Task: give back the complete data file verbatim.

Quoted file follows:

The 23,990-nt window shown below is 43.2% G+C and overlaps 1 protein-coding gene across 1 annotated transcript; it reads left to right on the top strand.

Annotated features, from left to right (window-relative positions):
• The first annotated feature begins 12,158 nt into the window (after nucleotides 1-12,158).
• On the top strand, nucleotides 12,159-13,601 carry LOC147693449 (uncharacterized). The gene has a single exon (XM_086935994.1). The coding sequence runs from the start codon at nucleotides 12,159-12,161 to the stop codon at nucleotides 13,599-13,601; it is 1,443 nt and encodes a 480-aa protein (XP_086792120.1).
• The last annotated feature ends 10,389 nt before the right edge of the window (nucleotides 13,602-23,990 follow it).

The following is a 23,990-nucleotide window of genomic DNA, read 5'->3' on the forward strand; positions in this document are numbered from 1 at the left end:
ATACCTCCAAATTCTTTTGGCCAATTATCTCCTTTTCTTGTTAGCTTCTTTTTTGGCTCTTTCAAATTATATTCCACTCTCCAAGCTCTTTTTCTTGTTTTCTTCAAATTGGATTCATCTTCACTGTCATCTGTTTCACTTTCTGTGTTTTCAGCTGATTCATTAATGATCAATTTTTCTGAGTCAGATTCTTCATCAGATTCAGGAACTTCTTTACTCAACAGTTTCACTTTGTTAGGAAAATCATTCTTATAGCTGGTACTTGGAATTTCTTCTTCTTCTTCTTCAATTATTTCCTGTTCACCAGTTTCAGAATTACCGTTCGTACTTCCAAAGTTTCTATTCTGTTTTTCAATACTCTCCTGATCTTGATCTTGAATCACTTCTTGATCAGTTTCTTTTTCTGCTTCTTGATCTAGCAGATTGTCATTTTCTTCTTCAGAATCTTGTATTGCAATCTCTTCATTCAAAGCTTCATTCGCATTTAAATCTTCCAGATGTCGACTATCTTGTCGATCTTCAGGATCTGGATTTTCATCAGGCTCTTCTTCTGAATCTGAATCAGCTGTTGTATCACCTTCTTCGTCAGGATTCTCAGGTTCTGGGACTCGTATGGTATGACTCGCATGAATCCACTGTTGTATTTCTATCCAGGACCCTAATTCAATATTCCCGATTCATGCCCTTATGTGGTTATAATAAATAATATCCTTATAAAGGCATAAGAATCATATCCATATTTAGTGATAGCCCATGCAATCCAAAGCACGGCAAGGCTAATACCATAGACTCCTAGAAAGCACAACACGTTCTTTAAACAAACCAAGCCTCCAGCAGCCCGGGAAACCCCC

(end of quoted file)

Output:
The 23,990-nt window shown below is 43.2% G+C and overlaps 1 protein-coding gene across 1 annotated transcript; it reads left to right on the top strand.

Annotated features, from left to right (window-relative positions):
• The first annotated feature begins 12,158 nt into the window (after nucleotides 1-12,158).
• On the top strand, nucleotides 12,159-13,601 carry LOC147693449 (uncharacterized). The gene has a single exon (XM_086935994.1). The coding sequence runs from the start codon at nucleotides 12,159-12,161 to the stop codon at nucleotides 13,599-13,601; it is 1,443 nt and encodes a 480-aa protein (XP_086792120.1).
• The last annotated feature ends 10,389 nt before the right edge of the window (nucleotides 13,602-23,990 follow it).

The following is a 23,990-nucleotide window of genomic DNA, read 5'->3' on the forward strand; positions in this document are numbered from 1 at the left end:
ATACCTCCAAATTCTTTTGGCCAATTATCTCCTTTTCTTGTTAGCTTCTTTTTTGGCTCTTTCAAATTATATTCCACTCTCCAAGCTCTTTTTCTTGTTTTCTTCAAATTGGATTCATCTTCACTGTCATCTGTTTCACTTTCTGTGTTTTCAGCTGATTCATTAATGATCAATTTTTCTGAGTCAGATTCTTCATCAGATTCAGGAACTTCTTTACTCAACAGTTTCACTTTGTTAGGAAAATCATTCTTATAGCTGGTACTTGGAATTTCTTCTTCTTCTTCTTCAATTATTTCCTGTTCACCAGTTTCAGAATTACCGTTCGTACTTCCAAAGTTTCTATTCTGTTTTTCAATACTCTCCTGATCTTGATCTTGAATCACTTCTTGATCAGTTTCTTTTTCTGCTTCTTGATCTAGCAGATTGTCATTTTCTTCTTCAGAATCTTGTATTGCAATCTCTTCATTCAAAGCTTCATTCGCATTTAAATCTTCCAGATGTCGACTATCTTGTCGATCTTCAGGATCTGGATTTTCATCAGGCTCTTCTTCTGAATCTGAATCAGCTGTTGTATCACCTTCTTCGTCAGGATTCTCAGGTTCTGGGACTCGTATGGTATGACTCGCATGAATCCACTGTTGTATTTCTATCCAGGACCCTAATTCAATATTCCCGATTCATGCCCTTATGTGGTTATAATAAATAATATCCTTATAAAGGCATAAGAATCATATCCATATTTAGTGATAGCCCATGCAATCCAAAGCACGGCAAGGCTAATACCATAGACTCCTAGAAAGCACAACACGTTCTTTAAACAAACCAAGCCTCCAGCAGCCCGGGAAACCCCC